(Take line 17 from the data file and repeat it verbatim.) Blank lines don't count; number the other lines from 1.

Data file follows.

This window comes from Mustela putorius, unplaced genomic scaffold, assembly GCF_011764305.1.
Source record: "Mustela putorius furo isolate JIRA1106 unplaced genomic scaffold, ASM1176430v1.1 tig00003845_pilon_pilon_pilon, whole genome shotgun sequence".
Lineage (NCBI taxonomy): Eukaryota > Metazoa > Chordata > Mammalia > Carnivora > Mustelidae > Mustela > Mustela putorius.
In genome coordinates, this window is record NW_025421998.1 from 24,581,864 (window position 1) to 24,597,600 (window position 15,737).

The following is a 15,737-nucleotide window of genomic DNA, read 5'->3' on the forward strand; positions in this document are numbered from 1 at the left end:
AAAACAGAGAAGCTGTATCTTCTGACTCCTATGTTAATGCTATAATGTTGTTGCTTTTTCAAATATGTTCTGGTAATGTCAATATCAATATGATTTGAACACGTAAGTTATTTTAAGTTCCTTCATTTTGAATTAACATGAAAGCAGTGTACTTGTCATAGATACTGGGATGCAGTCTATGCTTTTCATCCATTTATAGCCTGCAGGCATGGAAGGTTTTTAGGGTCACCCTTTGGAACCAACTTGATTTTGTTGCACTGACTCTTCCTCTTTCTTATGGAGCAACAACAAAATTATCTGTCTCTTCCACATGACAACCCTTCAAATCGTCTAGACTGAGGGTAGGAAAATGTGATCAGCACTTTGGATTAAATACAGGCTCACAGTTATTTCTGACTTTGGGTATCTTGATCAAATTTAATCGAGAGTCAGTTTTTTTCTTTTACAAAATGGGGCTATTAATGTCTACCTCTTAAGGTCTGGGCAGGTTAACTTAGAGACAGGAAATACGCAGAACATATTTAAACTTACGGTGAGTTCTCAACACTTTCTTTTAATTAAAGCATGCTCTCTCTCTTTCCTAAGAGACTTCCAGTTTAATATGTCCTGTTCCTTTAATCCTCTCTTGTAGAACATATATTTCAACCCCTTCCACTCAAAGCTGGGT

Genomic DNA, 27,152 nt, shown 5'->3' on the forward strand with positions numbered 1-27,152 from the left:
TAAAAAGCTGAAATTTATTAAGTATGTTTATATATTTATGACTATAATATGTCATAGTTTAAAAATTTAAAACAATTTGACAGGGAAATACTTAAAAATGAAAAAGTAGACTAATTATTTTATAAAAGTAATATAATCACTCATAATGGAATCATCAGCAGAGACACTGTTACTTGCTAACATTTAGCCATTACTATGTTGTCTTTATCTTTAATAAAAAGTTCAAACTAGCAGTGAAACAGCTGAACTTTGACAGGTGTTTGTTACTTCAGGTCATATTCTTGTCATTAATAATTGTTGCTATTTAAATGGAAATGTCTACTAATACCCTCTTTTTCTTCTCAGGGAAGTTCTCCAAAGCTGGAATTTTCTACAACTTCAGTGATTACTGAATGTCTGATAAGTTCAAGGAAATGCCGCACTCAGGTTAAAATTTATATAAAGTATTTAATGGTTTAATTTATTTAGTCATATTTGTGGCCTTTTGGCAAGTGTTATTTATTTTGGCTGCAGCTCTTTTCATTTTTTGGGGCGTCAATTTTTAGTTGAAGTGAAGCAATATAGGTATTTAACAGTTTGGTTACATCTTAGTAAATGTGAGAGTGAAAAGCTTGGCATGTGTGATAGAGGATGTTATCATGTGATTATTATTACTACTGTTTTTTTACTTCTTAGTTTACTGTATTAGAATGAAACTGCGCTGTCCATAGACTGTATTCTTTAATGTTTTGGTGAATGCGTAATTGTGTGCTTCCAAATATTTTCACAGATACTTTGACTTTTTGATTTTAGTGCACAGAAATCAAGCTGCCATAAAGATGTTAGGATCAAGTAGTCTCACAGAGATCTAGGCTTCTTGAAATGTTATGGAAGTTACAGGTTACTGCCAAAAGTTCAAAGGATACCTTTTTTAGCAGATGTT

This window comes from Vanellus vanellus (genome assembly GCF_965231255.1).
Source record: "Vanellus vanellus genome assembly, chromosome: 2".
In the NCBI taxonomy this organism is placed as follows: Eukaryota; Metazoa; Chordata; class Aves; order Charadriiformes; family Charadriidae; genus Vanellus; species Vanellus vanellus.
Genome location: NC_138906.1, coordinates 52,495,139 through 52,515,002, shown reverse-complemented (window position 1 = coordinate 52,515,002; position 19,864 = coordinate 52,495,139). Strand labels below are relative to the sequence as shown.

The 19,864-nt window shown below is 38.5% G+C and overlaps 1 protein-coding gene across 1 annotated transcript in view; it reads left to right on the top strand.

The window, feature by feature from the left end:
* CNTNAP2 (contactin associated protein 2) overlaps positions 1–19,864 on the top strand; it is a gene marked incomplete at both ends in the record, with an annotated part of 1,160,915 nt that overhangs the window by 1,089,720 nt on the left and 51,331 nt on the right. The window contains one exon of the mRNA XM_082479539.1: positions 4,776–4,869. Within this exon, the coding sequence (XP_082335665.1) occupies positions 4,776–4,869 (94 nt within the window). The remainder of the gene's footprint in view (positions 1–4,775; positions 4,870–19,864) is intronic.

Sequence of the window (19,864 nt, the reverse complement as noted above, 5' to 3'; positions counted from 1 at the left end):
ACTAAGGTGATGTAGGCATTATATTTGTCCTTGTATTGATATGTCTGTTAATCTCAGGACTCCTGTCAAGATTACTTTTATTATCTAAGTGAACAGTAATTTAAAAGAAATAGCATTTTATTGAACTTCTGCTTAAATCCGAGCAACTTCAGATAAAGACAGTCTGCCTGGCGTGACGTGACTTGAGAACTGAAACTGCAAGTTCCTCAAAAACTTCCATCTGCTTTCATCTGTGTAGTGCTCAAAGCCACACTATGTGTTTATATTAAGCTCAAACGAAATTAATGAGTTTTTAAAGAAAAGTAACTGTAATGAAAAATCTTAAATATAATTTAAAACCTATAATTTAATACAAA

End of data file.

ACTAAGGTGATGTAGGCATTATATTTGTCCTTGTATTGATATGTCTGTTAATCTCAGGACTCCTGTCAAGATTACTTTTATTATCTAAGTGAACAGTAATTTAAAAGAAATAGCATTTTATTGAACTTCTGCTTAAATCCGAGCAACTTCAGATAAAGACAGTCTGCCTGGCGTGACGTGACTTGAGAACTGAAACTGCAAGTTCCTCAAAAACTTCCATCTGCTTTCATCTGTGTAGTGCTCAAAGCCACACTATGTGTTTATATTAAGCTCAAACGAAATTAATGAGTTTTTAAAGAAAAGTAACTGTAATGAAAAATCTTAAATATAATTTAAAACCTATAATTTAATACAAA